April 9, 2013

Hancock's five threes lead Louisville to title




A transfer from George Mason, junior Luke Hancock was named a team captain at Louisville before he ever stepped foot on the court in a real game. Less than a year later, Hancock's threes helped Louisville cut down the nets as NCAA champion.

Hancock, who came off the bench in the national title game, went 5-for-5 from beyond the arc and scored 22 points.

"We just wait and Luke makes the big plays," Russ Smith said. "When something's not going down, I know one of us is willing to take that big shot and just take the knockout shot."

Smith said Hancock's courageous attitude has influenced the rest of the team.

Smith explained, "Everyone on this team is willing to take that shot and I think that's what really makes this a good team. We're not scared of anything."

Nearly all the Cardinals hit a big shot against Michigan Monday night, but it was Hancock who got the Cardinals back into the game after they trailed by 12 points in the first half.

Hancock hit threes on three straight Louisville possessions to spark Louisville's run.

"I just thought we needed something," Hancock said. "I tried to do whatever I could to help the team. I usually take a back seat to Russ (Smith) and Peyton (Siva), which I'm fine with since they are such great players. I just hit a few shots."

"I bet this is the best day of his life," teammate Stephan Van Treese said. "I'm so happy, so proud of him. He put in so much work and for everything he's done. He definitely talks the talk and walks the walk."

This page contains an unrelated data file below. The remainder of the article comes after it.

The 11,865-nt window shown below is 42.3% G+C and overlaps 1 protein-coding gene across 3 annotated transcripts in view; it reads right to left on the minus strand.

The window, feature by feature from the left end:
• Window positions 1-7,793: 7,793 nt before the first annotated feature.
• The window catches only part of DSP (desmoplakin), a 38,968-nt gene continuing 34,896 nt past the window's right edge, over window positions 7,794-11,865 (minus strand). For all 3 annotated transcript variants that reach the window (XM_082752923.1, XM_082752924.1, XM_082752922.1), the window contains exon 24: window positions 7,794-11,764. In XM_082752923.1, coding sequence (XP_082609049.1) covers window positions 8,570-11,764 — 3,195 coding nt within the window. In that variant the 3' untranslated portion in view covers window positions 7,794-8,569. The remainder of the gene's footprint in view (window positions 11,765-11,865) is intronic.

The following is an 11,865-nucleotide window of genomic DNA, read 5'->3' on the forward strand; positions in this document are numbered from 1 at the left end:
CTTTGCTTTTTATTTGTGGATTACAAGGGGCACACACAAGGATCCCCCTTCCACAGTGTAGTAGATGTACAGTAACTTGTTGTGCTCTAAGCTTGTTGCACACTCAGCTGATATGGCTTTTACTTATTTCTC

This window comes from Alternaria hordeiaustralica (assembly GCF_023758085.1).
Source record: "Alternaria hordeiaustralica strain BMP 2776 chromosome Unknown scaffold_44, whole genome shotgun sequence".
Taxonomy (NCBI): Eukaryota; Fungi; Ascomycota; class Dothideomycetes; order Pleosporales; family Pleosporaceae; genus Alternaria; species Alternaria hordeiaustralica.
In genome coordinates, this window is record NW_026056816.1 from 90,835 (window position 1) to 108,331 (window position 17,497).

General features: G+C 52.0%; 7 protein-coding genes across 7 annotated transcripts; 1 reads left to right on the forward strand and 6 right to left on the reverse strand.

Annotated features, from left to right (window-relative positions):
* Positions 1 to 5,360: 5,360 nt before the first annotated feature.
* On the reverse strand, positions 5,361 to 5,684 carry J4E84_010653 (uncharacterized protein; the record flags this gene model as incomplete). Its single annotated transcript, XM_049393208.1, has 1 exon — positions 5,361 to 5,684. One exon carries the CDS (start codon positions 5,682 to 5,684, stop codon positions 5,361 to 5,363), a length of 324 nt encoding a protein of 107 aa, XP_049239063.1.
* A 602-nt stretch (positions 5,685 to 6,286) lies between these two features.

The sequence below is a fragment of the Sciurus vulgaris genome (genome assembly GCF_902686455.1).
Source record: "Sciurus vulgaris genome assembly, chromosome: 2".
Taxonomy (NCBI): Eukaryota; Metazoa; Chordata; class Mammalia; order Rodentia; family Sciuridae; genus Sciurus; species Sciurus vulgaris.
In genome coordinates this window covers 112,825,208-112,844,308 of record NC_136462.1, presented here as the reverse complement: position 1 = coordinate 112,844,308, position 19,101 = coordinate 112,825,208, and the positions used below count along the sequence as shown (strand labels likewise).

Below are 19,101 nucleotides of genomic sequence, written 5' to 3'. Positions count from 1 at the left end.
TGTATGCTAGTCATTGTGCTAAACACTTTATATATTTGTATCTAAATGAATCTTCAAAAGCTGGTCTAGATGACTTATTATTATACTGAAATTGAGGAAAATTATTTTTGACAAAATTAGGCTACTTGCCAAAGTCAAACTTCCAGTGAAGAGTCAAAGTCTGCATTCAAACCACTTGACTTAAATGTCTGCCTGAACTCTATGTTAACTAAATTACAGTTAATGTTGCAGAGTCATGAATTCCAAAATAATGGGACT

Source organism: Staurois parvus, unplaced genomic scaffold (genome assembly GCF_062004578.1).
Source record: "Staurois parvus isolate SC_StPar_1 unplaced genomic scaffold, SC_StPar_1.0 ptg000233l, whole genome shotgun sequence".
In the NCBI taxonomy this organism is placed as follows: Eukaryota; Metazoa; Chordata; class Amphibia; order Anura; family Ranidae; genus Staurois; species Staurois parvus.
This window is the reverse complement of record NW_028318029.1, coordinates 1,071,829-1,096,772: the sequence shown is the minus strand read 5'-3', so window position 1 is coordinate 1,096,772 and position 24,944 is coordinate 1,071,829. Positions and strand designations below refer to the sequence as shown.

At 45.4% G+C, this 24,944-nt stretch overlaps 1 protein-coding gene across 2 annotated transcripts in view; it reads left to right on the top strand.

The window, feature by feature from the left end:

Hancock was also key in getting Michigan's stars into foul trouble. Trey Burke's second foul in the first half was on a shot fake and three point attempt by Hancock. He used the same move to get a fourth foul on Mitch McGary in the second half.

"You don't practice leaning into somebody and trying to get a foul, but it ended up helping us out putting Try Burke on the bench," Hancock said. "But I don't know how much help it was because Spike (Albrecht) came in and killed us for a while.

"You don't work on jumping into Mitch McGary. He's huge. When he came at me, he just kind of hit me."

Hancock's performance was even more special considering his father, who is battling severe illness, was in attendance on the front row behind Louisville's bench.

"I'm so excited for this team to be in this situation," Hancock said. "It's been a long road. There's really no way to describe how I feel that my Dad was here. It's hard to put into words. I'm so excited that he was here, it just means a lot."




 

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